Triana in Sevilla, where my love afair with Spain began
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- You also have a great view of the bull fighting ring and, of course, the Torre de Oro, a twelve sided tower built in the year one thousand, two hundred and twenty as a watchtower on the Guadalquivir River.
- Here, in the month of July, they set up the main stage for the Velá de Santa Ana y San Juan (a kind of mini fair with little stands selling food and drink).
- IT has tons of little local businesses where the shop keeper will often call you “mi ‘arma” (literally “my soul”, but it is a term of affection used mainly in Sevilla, which is the equivalent to our “honey” or “sweetie” in English).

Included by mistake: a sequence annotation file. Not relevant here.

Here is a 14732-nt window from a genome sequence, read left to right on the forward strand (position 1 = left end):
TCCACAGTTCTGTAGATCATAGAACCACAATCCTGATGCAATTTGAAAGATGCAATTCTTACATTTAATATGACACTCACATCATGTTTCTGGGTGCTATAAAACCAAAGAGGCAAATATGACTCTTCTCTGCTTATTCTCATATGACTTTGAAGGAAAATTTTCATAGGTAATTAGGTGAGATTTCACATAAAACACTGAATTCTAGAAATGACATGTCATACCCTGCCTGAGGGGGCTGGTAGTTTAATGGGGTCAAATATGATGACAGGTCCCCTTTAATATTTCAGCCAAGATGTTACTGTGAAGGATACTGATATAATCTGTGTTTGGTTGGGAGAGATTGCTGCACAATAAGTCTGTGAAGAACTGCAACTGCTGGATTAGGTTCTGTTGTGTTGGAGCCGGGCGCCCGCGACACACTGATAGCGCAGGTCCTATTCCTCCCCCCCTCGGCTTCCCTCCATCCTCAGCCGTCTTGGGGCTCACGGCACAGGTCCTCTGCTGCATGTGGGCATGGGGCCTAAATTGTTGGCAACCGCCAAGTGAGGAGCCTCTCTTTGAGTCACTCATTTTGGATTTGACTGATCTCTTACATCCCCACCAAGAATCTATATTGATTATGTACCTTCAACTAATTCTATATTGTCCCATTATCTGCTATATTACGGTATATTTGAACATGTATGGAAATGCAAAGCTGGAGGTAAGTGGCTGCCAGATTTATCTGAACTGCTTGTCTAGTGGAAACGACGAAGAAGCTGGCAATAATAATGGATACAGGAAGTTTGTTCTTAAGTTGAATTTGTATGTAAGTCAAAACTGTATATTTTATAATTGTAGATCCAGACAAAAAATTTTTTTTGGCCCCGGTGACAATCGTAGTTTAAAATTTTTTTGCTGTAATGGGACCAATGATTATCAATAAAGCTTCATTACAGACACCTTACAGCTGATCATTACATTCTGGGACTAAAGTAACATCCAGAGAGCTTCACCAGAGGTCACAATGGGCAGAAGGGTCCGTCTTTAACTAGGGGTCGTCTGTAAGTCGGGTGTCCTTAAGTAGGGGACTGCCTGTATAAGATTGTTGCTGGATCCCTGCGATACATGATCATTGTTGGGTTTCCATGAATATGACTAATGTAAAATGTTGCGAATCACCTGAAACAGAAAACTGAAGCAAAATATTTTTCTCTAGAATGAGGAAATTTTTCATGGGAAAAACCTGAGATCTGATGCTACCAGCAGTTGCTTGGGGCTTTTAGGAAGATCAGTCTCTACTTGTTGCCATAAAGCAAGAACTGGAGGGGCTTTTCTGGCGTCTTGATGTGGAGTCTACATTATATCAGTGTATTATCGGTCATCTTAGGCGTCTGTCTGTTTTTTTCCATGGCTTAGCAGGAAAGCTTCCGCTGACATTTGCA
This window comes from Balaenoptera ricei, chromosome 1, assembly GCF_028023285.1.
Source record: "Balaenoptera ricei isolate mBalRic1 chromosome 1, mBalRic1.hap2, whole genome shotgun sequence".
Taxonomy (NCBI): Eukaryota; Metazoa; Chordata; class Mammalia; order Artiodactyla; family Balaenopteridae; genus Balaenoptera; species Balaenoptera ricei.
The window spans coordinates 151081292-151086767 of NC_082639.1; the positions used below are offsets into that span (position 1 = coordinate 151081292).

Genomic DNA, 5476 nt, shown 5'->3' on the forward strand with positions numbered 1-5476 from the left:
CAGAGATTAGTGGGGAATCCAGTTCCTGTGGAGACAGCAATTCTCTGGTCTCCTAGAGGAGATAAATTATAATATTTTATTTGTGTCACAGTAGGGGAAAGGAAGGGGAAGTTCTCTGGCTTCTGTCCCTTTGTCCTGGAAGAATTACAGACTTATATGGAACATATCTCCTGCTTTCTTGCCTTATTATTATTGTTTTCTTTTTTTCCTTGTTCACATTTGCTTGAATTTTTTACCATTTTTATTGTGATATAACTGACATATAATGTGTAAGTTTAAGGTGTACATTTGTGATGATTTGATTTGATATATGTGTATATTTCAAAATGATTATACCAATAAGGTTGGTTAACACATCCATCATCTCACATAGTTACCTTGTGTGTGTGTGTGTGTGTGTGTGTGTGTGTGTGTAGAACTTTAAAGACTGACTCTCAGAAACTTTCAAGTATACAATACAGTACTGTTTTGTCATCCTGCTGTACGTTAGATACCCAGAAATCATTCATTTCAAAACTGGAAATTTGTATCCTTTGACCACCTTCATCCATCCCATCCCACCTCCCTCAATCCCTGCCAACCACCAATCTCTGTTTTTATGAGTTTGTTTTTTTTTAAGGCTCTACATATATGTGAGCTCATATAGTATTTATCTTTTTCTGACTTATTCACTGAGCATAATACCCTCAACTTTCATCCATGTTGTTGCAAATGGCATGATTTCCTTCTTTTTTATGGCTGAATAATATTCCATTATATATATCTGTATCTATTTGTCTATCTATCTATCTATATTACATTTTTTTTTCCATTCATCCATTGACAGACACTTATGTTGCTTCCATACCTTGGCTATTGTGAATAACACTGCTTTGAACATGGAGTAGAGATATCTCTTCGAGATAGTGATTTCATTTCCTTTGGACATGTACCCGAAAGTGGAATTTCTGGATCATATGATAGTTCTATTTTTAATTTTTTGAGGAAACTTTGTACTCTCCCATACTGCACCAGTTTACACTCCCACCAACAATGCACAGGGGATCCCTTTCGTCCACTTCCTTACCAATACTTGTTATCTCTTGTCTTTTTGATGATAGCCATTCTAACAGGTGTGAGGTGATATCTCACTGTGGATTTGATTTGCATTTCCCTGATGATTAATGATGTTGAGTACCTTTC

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A walk across the Bridge of Isabel ii (El Puente de Isabel II) This is my favorite bridge to cross. I used to walk from my host family’s home in Triana to the university ( about a half hour’s walk) each morning. I would cross this bridge and enjoy the view of Sevilla’s skyline with it ’s cathedral and the giraldillo (a weathervane which represents “faith” and is one of the trademarks of the city). You also have a great view of the bull fighting ring and, of course, the Torre de Oro, a twelve sided tower built in the year one thousand, two hundred and twenty as a watchtower on the Guadalquivir River. On the way into Triana, you can enjoy the colorfully painted homes on the Calle Betis along the river. It is a gorgeous walk and well worth your time! The Capilla del Carmen As you crossed the bridge, you may have noticed that just as you arrive on the Triana side, there is a small chapel. This is the Capilla del Carmen. It is a well known landmark, built in the Moorish revival style and boasts beautiful tilework. This chapel has a strong following, and one of the brotherhoods that marches in Sevilla’s famed Holy Week processions is associated with this Parish. Due to it’s location on the river, it only makes sense that the “Virgin del Carmen” is known as the protector of sailors and seagoing. The Plaza del Altozano This is the main plaza when you cross the bridge into Triana. Triana is known for it ’s bullfighters and you will find a statue of Juan Belmonte, one of the more famous ones, in the center of the plaza. This is a meeting place, and the true beginning of the neighborhood. Here, in the month of July, they set up the main stage for the Velá de Santa Ana y San Juan (a kind of mini fair with little stands selling food and drink). You can enjoy flamenco competitions and music. Calle Betis This is the street found just on the river’s edge. There are bunches of restaurants and bars to enjoy tapas as you look out across the river towards the city center. It’s an ideal place to take a walk and, for those who are photography aficionados, it’s a gorgeous place to take photos of the city. Mercado de Triana (Triana’s covered Market) Located just next to the Capilla del Carmen in the Plaza del Altozano is Triana’s covered Market. I’m a huge fan of visiting the marketplace in any city, and Triana is no exception. This is a great place to get a feel for the neighborhood with the people shouting and buying produce, meat and fish. The stands are decorated with classic tiles (azulejos) and it is well worth a visit if you want to get a real feel for the local culture. Calle San Jacinto The main commercial street in Triana is Calle San Jacinto. IT has tons of little local businesses where the shop keeper will often call you “mi ‘arma” (literally “my soul”, but it is a term of affection used mainly in Sevilla, which is the equivalent to our “honey” or “sweetie” in English).
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